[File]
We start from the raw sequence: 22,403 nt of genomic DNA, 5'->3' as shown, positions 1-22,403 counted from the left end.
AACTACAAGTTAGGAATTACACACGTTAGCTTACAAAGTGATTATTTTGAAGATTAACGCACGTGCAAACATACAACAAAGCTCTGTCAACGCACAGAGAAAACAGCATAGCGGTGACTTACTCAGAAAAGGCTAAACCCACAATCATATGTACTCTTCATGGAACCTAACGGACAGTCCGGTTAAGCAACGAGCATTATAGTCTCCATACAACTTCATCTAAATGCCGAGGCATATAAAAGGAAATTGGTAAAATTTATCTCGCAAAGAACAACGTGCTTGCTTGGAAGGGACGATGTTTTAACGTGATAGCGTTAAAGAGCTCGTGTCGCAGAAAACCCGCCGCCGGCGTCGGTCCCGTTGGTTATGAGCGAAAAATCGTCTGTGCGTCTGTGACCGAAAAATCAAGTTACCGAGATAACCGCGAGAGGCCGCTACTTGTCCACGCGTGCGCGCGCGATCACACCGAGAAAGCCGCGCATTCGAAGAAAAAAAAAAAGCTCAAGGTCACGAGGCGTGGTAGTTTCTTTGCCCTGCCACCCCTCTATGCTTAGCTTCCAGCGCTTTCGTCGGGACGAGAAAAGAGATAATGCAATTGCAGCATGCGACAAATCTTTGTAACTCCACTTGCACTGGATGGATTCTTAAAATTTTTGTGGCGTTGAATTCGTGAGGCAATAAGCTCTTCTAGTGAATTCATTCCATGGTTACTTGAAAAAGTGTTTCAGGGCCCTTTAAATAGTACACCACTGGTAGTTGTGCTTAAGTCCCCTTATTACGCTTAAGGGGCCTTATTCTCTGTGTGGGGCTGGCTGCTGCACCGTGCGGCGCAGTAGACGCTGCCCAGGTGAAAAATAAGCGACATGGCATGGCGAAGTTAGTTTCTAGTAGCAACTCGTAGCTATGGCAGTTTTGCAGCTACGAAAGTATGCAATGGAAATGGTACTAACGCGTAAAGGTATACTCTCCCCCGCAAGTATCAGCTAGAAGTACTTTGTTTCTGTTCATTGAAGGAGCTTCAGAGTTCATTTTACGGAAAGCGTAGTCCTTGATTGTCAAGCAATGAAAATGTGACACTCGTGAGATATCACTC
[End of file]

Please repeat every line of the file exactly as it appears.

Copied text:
We start from the raw sequence: 22,403 nt of genomic DNA, 5'->3' as shown, positions 1-22,403 counted from the left end.
AACTACAAGTTAGGAATTACACACGTTAGCTTACAAAGTGATTATTTTGAAGATTAACGCACGTGCAAACATACAACAAAGCTCTGTCAACGCACAGAGAAAACAGCATAGCGGTGACTTACTCAGAAAAGGCTAAACCCACAATCATATGTACTCTTCATGGAACCTAACGGACAGTCCGGTTAAGCAACGAGCATTATAGTCTCCATACAACTTCATCTAAATGCCGAGGCATATAAAAGGAAATTGGTAAAATTTATCTCGCAAAGAACAACGTGCTTGCTTGGAAGGGACGATGTTTTAACGTGATAGCGTTAAAGAGCTCGTGTCGCAGAAAACCCGCCGCCGGCGTCGGTCCCGTTGGTTATGAGCGAAAAATCGTCTGTGCGTCTGTGACCGAAAAATCAAGTTACCGAGATAACCGCGAGAGGCCGCTACTTGTCCACGCGTGCGCGCGCGATCACACCGAGAAAGCCGCGCATTCGAAGAAAAAAAAAAAGCTCAAGGTCACGAGGCGTGGTAGTTTCTTTGCCCTGCCACCCCTCTATGCTTAGCTTCCAGCGCTTTCGTCGGGACGAGAAAAGAGATAATGCAATTGCAGCATGCGACAAATCTTTGTAACTCCACTTGCACTGGATGGATTCTTAAAATTTTTGTGGCGTTGAATTCGTGAGGCAATAAGCTCTTCTAGTGAATTCATTCCATGGTTACTTGAAAAAGTGTTTCAGGGCCCTTTAAATAGTACACCACTGGTAGTTGTGCTTAAGTCCCCTTATTACGCTTAAGGGGCCTTATTCTCTGTGTGGGGCTGGCTGCTGCACCGTGCGGCGCAGTAGACGCTGCCCAGGTGAAAAATAAGCGACATGGCATGGCGAAGTTAGTTTCTAGTAGCAACTCGTAGCTATGGCAGTTTTGCAGCTACGAAAGTATGCAATGGAAATGGTACTAACGCGTAAAGGTATACTCTCCCCCGCAAGTATCAGCTAGAAGTACTTTGTTTCTGTTCATTGAAGGAGCTTCAGAGTTCATTTTACGGAAAGCGTAGTCCTTGATTGTCAAGCAATGAAAATGTGACACTCGTGAGATATCACTC